|Performance Inspector puts your finger on the pulse of your C/C++ and Java code, helping you nail down performance bottlenecks and problems with Linux kernel interaction. The suite of tools includes sample-based profiling, monitoring at the thread level, and more.
( Permalink: Performance Inspector Submitted by Anonymous Thu May 22, 2003 )
|Interview with Mark Komarinski|
|The author of the Training Course for Red Hat Linux and Senior Linux System Administrator for Harvard Medical School talks about his work and general Linux issues.
( Permalink: Interview with Mark Komarinski Submitted by LogError Thu May 22, 2003 )
|Linux Clustering With MOSIX|
|This tutorial explains what it is, how you go about cluster-enabling your Linux system, and how you can benefit from setting up a cluster. By the end of this tutorial, you will have set up your own MOSIX cluster. MOSIX is a special transparent form of clustering that is very easy to set up and can produce positive results with only a minimal investment of time and energy.|
( Permalink: Linux Clustering With MOSIX Submitted by Anonymous Wed May 21, 2003 )
|Linux Kernel Problems|
|In this weeks Security Alerts,
we look at problems in Linux 2.4
kernels, sendmail, IMAP clients, cdrecord, lv, GNU Privacy Guard,
EnGarde Secure Linux's sudo, SCO OpenLinux's mgetty and faxspool
directory, BEA WebLogic Server, Unreal Engine, and WebLogic Express.|
( Permalink: Linux Kernel Problems Submitted by Noel Wed May 21, 2003 )
|User Ditches Mac OS X; User Finds Yellow Dog Linux|
|This is the story of a Linux PC user (namely a Red Hat Linux user) who buys an iBook under the... influense of Apple's "switch" campaign, but soon enough finds Mac OS X's UI unresponsive and its performance lacking. Trying to find an alternative OS for his PPC laptop, he ends up on Yellow Dog Linux and he claims to be happy ever since.|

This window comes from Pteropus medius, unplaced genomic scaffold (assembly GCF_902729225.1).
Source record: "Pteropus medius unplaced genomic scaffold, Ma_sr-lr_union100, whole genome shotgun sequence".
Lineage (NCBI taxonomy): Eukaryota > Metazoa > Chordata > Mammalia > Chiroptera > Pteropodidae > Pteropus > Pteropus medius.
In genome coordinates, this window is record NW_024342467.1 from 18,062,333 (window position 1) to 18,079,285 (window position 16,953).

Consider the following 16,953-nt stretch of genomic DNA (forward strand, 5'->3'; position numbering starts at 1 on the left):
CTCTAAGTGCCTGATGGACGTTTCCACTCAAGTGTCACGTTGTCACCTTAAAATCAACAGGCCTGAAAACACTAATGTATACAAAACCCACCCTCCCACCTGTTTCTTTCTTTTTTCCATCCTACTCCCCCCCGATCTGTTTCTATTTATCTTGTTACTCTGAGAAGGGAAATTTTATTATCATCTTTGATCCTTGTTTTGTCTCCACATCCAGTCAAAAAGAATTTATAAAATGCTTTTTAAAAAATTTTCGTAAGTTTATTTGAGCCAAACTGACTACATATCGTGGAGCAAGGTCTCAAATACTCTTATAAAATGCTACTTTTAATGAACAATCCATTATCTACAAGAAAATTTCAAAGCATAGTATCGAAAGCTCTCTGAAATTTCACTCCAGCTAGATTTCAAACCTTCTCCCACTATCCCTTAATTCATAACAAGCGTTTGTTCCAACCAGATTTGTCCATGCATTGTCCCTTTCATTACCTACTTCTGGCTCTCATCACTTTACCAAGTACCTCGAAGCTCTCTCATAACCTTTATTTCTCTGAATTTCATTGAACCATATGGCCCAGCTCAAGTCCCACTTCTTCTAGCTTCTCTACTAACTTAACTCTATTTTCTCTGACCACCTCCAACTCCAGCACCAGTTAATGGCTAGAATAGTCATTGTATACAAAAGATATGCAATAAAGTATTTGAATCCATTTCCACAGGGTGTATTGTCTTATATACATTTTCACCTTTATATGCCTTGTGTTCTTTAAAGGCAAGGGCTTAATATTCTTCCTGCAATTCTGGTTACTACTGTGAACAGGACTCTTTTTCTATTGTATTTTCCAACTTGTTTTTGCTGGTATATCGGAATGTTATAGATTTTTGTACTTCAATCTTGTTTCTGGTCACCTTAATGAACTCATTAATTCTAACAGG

( Permalink: User Ditches Mac OS X; User Finds Yellow Dog Linux Submitted by Anonymous Wed May 21, 2003 )
|Administer Linux on the Fly|
|The /proc filesystem is one of Linux's great features, and this article gives you a thorough grounding in some of its most useful aspects. With it, you can administer many details of the operating system without ever having to shut down and reboot the machine, which is a boon for those who need to keep their systems as available as possible.
( Permalink: Administer Linux on the Fly Submitted by Anonymous Wed May 21, 2003 )
|Beginning Eclipse for Advanced Developers|
|This paper on beyondCode.org describes the author's experience transitioning from emacs to the Eclipse IDE, from the point of view of a seasoned Unix programmer. It is not meant as a step-by-step tutorial, rather it is a description of the promises and perils one may encounter when adopting Eclipse.|
( Permalink: Beginning Eclipse for Advanced Developers Submitted by Anonymous Wed May 21, 2003 )
|Perl.com takes a look at:
"This article is about a new Perl module called CGI::Kwiki. With this module you can create a Wiki Web site in less than a minute. Now that's quick. Or more appropriately, ``That's Kwik!''"
( Permalink: CGI::Kwiki Submitted by Noel Mon May 19, 2003 )
|Tool of the Month: Index and MultiTail|
|Unix Review takes a look at:
Index and MultiTail.
"This month I'm going to talk about two smaller tools that I like. One is the ultimate in minimalist personal databases, and the other is an extension of an idea that's been with Unix for a long time."